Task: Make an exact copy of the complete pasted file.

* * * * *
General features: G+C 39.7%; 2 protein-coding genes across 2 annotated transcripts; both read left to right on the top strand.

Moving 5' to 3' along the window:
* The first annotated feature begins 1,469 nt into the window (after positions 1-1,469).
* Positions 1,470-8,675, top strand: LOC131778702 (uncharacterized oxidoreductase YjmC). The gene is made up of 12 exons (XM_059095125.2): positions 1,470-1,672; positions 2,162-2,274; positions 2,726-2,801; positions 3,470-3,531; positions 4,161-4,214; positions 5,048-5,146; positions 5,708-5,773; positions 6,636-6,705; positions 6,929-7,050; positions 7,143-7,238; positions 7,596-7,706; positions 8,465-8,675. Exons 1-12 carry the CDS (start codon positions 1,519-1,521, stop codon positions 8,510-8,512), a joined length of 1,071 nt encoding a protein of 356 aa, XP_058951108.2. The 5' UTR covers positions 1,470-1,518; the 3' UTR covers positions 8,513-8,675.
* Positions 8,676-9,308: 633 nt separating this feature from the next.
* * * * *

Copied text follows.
General features: G+C 39.7%; 2 protein-coding genes across 2 annotated transcripts; both read left to right on the top strand.

Moving 5' to 3' along the window:
* The first annotated feature begins 1,469 nt into the window (after positions 1-1,469).
* Positions 1,470-8,675, top strand: LOC131778702 (uncharacterized oxidoreductase YjmC). The gene is made up of 12 exons (XM_059095125.2): positions 1,470-1,672; positions 2,162-2,274; positions 2,726-2,801; positions 3,470-3,531; positions 4,161-4,214; positions 5,048-5,146; positions 5,708-5,773; positions 6,636-6,705; positions 6,929-7,050; positions 7,143-7,238; positions 7,596-7,706; positions 8,465-8,675. Exons 1-12 carry the CDS (start codon positions 1,519-1,521, stop codon positions 8,510-8,512), a joined length of 1,071 nt encoding a protein of 356 aa, XP_058951108.2. The 5' UTR covers positions 1,470-1,518; the 3' UTR covers positions 8,513-8,675.
* Positions 8,676-9,308: 633 nt separating this feature from the next.